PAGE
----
Schultz argues that because the title of the May 22 order indicates the order is temporary, it is not the formal order from which the appeal period should be calculated.   He asserts that it is the May 25 order, which is not referred to as “temporary” and is more detailed in its terms, that launched the forty-two-day appeal period.

We cannot agree.   Although Schultz presents various policy arguments in favor of calculating the appeal period from the May 25 order, the fact remains that it was the May 22 order that actually placed Schultz on probation and that first laid down his terms of probation, stating they were the “usual terms and conditions imposed by the Court plus specific terms identified by the Court on 5-22-06.”   Schultz was actually on probation from that date.   This is confirmed by a provision in the May 22 order directing Schultz to report to the probation and parole office that day.   It is also confirmed by the statement in the May 25 order that “the defendant is placed on probation ․ beginning on 05/22/2006,” thus recognizing that Schultz had already been placed on probation three days earlier.   Though we recognize that the district court's labeling of the May 22 order as “temporary” carried with it a potential for confusion, the terms of both the May 22 order and the May 25 order, considered as a whole, show that May 22 is the date Schultz was actually placed on probation.   See Crabtree v. State, 144 Idaho 489, 493, 163 P.3d 1201, 1205 (Ct.App.2006) ( “[A]n order or judgment is determined to be appealable based on its substance, not its title”).   Because I.A.R. 14(a) says that the time for an appeal begins to run “when the court ․ places the defendant on probation,” it is the May 22 order that initiated Schultz's appeal period.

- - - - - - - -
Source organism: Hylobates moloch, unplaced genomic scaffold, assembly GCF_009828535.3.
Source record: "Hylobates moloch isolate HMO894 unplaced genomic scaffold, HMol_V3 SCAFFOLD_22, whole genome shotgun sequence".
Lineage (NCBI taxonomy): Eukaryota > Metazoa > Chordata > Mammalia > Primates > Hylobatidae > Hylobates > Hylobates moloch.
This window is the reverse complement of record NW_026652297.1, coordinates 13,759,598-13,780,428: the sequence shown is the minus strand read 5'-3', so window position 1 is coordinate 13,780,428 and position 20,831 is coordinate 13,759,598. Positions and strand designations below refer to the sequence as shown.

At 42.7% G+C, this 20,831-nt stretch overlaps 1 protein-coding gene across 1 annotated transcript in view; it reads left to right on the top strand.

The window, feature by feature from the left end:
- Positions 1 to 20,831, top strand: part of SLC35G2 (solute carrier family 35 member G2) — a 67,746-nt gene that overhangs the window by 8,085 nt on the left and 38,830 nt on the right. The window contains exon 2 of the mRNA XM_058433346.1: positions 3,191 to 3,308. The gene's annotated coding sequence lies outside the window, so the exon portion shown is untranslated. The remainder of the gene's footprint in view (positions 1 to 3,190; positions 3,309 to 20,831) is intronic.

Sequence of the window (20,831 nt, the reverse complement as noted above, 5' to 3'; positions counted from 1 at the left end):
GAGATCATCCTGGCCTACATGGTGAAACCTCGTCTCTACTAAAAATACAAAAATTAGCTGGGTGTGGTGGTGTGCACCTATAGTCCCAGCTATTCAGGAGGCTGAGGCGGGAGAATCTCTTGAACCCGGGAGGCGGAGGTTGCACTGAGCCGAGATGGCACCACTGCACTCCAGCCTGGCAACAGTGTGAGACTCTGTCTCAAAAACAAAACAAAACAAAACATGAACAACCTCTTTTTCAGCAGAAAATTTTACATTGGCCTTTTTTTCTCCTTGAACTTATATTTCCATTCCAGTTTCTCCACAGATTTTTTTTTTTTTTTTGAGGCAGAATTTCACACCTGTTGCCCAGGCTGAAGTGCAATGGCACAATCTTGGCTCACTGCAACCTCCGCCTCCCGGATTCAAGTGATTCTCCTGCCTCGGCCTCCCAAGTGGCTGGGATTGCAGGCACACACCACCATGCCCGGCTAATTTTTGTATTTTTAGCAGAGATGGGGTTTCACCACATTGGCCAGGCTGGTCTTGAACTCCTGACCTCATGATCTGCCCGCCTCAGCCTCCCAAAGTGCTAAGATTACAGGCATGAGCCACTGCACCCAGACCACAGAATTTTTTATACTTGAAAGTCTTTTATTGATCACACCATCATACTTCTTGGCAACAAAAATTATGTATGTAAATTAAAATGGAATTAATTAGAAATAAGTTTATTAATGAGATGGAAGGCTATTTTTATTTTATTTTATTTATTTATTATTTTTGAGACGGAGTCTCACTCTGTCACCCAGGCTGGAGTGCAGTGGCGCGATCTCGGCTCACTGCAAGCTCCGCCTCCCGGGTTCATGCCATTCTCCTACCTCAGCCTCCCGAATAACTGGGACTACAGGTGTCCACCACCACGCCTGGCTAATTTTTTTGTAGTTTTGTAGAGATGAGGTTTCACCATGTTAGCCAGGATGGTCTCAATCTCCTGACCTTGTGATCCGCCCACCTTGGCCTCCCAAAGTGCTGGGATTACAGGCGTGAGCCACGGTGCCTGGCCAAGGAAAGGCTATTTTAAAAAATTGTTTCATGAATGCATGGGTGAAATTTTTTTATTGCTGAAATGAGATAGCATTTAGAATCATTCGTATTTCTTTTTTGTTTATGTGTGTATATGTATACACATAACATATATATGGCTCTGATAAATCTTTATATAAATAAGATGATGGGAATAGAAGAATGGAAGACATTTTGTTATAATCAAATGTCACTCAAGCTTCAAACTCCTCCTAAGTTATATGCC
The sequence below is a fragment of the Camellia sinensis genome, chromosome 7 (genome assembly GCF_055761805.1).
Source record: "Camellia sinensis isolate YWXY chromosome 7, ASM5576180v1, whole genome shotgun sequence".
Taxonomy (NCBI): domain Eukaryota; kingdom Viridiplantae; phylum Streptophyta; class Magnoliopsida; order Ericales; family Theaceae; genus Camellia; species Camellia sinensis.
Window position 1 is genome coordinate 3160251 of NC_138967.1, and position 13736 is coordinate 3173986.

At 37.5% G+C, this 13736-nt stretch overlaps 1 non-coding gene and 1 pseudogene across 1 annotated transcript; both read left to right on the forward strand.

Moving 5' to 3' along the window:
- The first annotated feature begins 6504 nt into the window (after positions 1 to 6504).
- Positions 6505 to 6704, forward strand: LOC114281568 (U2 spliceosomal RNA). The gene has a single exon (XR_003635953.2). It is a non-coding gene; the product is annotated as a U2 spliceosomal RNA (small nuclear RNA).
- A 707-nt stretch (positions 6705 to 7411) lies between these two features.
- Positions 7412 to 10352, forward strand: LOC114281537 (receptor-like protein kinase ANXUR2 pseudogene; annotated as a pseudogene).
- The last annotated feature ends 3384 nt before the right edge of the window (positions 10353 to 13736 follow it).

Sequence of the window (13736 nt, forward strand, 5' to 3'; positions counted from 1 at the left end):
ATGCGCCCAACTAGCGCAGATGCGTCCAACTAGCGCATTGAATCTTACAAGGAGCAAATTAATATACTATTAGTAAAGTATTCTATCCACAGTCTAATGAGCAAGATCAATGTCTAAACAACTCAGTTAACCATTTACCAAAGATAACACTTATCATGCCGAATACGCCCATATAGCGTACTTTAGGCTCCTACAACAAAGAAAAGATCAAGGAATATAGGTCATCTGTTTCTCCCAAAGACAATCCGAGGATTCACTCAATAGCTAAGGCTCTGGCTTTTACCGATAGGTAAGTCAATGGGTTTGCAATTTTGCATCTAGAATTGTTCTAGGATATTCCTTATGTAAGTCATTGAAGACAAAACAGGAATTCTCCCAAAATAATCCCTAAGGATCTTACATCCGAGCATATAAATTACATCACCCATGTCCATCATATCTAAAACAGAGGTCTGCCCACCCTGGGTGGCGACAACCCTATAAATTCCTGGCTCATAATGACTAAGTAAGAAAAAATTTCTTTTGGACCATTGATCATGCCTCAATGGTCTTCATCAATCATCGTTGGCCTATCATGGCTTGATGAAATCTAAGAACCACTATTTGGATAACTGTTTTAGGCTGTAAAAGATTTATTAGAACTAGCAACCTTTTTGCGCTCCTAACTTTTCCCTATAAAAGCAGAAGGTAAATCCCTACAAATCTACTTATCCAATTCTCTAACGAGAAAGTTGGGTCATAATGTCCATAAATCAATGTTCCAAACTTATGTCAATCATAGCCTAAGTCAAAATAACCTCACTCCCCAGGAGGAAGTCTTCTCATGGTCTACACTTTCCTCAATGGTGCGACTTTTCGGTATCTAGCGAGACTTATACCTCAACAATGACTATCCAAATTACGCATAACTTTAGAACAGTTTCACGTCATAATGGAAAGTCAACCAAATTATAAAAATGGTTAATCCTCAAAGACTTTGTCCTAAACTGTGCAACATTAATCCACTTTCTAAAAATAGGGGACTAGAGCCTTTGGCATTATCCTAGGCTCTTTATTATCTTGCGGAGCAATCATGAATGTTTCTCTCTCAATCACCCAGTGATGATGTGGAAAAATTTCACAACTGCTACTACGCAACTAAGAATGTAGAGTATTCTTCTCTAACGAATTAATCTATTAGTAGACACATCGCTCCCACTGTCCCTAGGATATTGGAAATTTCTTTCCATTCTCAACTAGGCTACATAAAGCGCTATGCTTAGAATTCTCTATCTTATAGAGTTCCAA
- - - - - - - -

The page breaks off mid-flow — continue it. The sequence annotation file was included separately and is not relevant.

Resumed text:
It follows that July 3, 2006 was the last day for Schultz to file his notice of appeal.2  Because he missed this deadline by three days, this Court lacks jurisdiction to hear his appeal.  I.A.R. 21;  Carr v. Carr, 116 Idaho 754, 757-58, 779 P.2d 429, 432-33 (Ct.App.1989);  Tucker, 103 Idaho at 888, 655 P.2d at 95.

Accordingly, this appeal is dismissed.


1.   The incarceration during a period of retained jurisdiction is commonly referred to as a “rider.”

2.   We note that an appeal challenging any alleged substantive change from the May 22 order made by the May 25 order could have been filed as late as forty-two days after the second order.   See Walton, Inc. v. Jensen, 132 Idaho 716, 720, 979 P.2d 118, 122 (Ct.App.1999);  State v. Payan, 128 Idaho 866, 867, 920 P.2d 82, 83 (Ct.App.1996).   However, Schultz does not predicate his appeal on any such change or alteration in the orders.

LANSING, Chief Judge.

Judge PERRY and Judge GRATTON concur.